“Bridging” is something we often refer and seek to consistently apply in the Ving Tsun system. This quality is required in order to experience the full potential of any of the concepts that involve the actions of striking, assisting, controlling, countering, changing, or recovering. In order for a practitioner to engage the use of their various tools they must first make connection with their opponent. This can be achieved in a variety of ways.
A simple and most ideal example of this is a successful strike to our opponent’s center via contact with the skull, neck, or trunk of the body. However, we need to assume that they are competent enough to defend themselves while attacking us. In order to understand how to contend with such a defense the trainee can experiment and explore through the various distances and angles provided by the list of five specific partnered exercises in the system. They are Paak Sau (Slapping Deflection Hand), Gwoh Sau (Crossed/Crossing Hand), Daan Chi Sau (Single Sticky Hand), Laap Sau (Dispersing Hand), and Seung Chi Sau (Double Sticky Hand). Each of these exercises provides a platform to study the variables and elements that constitute an exchange and allows for us to explore the multitude of instances where the quality of “bridging” can be experienced.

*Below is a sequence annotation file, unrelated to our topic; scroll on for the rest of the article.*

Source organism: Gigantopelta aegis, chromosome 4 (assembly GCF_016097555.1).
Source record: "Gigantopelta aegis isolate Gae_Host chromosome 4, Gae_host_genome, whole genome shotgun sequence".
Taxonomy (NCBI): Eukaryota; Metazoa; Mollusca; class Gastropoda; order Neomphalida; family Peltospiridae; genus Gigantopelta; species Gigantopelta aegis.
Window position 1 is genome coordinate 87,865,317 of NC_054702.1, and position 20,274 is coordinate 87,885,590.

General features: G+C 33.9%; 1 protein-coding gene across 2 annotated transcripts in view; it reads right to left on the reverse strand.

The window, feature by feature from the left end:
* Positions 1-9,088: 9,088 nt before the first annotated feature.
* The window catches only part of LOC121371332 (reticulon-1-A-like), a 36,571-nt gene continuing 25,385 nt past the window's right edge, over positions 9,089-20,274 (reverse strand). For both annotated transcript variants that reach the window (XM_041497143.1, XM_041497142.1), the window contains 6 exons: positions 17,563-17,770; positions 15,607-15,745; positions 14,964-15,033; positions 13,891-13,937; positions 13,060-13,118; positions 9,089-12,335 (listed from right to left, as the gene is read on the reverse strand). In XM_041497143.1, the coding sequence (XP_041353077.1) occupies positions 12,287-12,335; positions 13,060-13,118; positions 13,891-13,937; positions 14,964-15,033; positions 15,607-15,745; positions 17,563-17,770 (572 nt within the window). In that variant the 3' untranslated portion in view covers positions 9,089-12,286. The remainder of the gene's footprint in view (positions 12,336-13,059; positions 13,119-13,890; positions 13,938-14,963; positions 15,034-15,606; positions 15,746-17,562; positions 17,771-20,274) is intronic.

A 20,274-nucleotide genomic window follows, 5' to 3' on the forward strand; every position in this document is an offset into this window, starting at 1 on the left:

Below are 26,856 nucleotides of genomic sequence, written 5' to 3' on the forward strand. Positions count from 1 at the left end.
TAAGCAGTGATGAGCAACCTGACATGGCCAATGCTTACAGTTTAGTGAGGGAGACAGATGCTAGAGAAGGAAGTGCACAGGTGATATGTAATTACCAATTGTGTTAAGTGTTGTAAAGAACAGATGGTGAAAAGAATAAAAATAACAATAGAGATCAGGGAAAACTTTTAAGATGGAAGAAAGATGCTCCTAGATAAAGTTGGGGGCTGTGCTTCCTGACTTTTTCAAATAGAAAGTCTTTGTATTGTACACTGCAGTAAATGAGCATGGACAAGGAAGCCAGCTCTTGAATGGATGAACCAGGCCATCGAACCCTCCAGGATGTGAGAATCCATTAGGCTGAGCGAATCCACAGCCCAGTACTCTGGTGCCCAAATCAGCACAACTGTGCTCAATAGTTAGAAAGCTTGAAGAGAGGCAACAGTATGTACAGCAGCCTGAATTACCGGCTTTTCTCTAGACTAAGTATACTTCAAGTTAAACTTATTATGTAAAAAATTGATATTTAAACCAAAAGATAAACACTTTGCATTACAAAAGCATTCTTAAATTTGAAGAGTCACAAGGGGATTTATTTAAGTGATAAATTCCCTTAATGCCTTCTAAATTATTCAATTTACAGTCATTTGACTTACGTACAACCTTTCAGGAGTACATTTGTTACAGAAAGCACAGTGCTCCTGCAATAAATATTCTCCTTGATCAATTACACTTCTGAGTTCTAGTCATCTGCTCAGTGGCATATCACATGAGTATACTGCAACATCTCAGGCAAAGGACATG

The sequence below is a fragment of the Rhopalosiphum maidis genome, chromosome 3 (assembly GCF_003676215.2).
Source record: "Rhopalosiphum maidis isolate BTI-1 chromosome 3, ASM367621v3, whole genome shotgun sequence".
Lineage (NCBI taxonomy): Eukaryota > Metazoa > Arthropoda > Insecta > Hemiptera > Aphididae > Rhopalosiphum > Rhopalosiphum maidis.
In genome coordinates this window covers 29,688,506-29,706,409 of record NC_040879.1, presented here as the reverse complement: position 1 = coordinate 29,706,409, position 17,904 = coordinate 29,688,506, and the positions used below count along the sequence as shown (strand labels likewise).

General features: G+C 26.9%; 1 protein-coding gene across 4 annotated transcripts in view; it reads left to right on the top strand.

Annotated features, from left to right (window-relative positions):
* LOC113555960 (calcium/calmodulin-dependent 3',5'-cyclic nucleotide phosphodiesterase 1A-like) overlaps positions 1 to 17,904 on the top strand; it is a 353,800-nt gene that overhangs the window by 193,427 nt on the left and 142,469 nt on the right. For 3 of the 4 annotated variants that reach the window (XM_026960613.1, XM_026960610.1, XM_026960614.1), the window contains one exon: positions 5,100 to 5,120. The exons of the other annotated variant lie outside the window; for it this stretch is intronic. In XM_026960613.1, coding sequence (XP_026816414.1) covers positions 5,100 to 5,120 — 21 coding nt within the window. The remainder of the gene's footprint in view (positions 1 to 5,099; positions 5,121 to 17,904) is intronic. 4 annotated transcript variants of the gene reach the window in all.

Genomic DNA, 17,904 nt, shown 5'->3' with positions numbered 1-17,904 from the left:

If we were to take one of the five exercises to paint a clearer picture about how a trainee experiences the training and development of the quality of “bridging” we could observe one the most fundamental, Paak Sau. This exercise is typically the first taught in the novice stage of learning and its training is continued through to the advanced stage. The operation of the exercise is as follows: